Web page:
Uncle Sam

Uncle Sam


Now we are the Trading Experts, not the Tax Experts, however there are some common misconceptions that the media has spun that people have been pounding down their throats for so long they are happily chugging the kool aid (as you will see first hand at the end of this lesson). Let's see if you have been sipping on it to.


Which account would you look to hold long term investment in from a tax standpoint?

  1. Trading Account
  2. Retirement Account

Which account would you look to trade more actively in from a tax standpoint?

  1. Trading Account
  2. Retirement Account

Now there is a good chance that you selected B for question 1 and A for question 2, which are both wrong and this is the story most have been sold. We’re going to break that backwards ass approach down right now (If you picked A for Q1 and B for Q2 golf clap my friend).






Which account would you look to hold long term investment in from a tax standpoint?

  1. Trading Account - correct answer
  2. Retirement Account

Which account would you look to trade more actively in from a tax standpoint?

  1. Trading Account
  2. Retirement Account - correct answer

People get wrapped up in the names- brokerage account, margin account, option account, IRA account, ROTH IRA account, 401k account, SEP IRA account, 529 plan, etc etc. They all are the same shit just different shades of brown. They are all just accounts that you put securities in, plain and simple. The only difference is the tax treatment and how much and who can contribute to them for said account. To avoid going into the weeds, we are going to keep this simple and focus just on Uncle Sam.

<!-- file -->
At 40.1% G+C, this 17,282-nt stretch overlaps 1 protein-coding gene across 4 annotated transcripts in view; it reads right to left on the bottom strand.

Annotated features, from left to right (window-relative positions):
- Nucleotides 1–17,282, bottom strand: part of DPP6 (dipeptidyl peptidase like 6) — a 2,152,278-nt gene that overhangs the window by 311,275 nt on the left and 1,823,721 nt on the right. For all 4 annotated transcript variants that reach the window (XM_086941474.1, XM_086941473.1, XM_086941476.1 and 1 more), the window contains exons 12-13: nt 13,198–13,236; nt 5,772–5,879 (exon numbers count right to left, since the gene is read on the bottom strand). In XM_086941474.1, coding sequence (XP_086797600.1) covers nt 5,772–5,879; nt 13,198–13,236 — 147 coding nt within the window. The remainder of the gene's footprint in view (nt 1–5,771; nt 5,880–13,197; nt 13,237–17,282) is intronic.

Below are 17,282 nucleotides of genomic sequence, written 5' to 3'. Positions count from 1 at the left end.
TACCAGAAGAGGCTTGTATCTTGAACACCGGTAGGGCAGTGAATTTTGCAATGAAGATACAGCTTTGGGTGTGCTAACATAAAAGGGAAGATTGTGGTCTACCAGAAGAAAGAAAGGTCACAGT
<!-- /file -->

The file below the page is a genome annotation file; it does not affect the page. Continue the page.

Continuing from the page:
Majority of people start with a taxable account, like at Robinhood where you are taxed each year if you actually make money, the tax bracket is below. If you are trading with more than $10,000 and looking for more of a real broker, talk to Ben, he will point you in the right direction.  


Now let's say you have a little more coin than most, and you have a taxable trading account and an IRA account that you max out each year of $5500 (or $105 a week). If you are in this camp, bravo since the average investor in the US does not get around to opening their first IRA until their mid 30s. This lesson is more for you, where knowing basic tax strategies can keep more profits in your pocket for the next 40 to 50 years.


The plan is simple, odd lot what the media has been selling you, aim to be more patient and hold longer term in your “trading account”, sounds weird right? However numbers don't lie, 0% to 20% (long term capital gains) trump's 10% to 39% (short term capital gains) in taxes any day of the week unless your dyslexic.


Now why do we say trade the retirement account? What's the tax rate each year on profits made in that account?


FUCKING ZERO %


Yes let's repeat that again, regardless of time frame (short or long term) in a retirement account are zero for that year. You could have $5,000 grow into $100,000 in an IRA and owe Uncle Sam not one fucking penny for that year in your IRA! In a taxable account if you did the same you would owe Uncle Sam about $28,000. Starting to see how stupid most people are when it comes to taxes?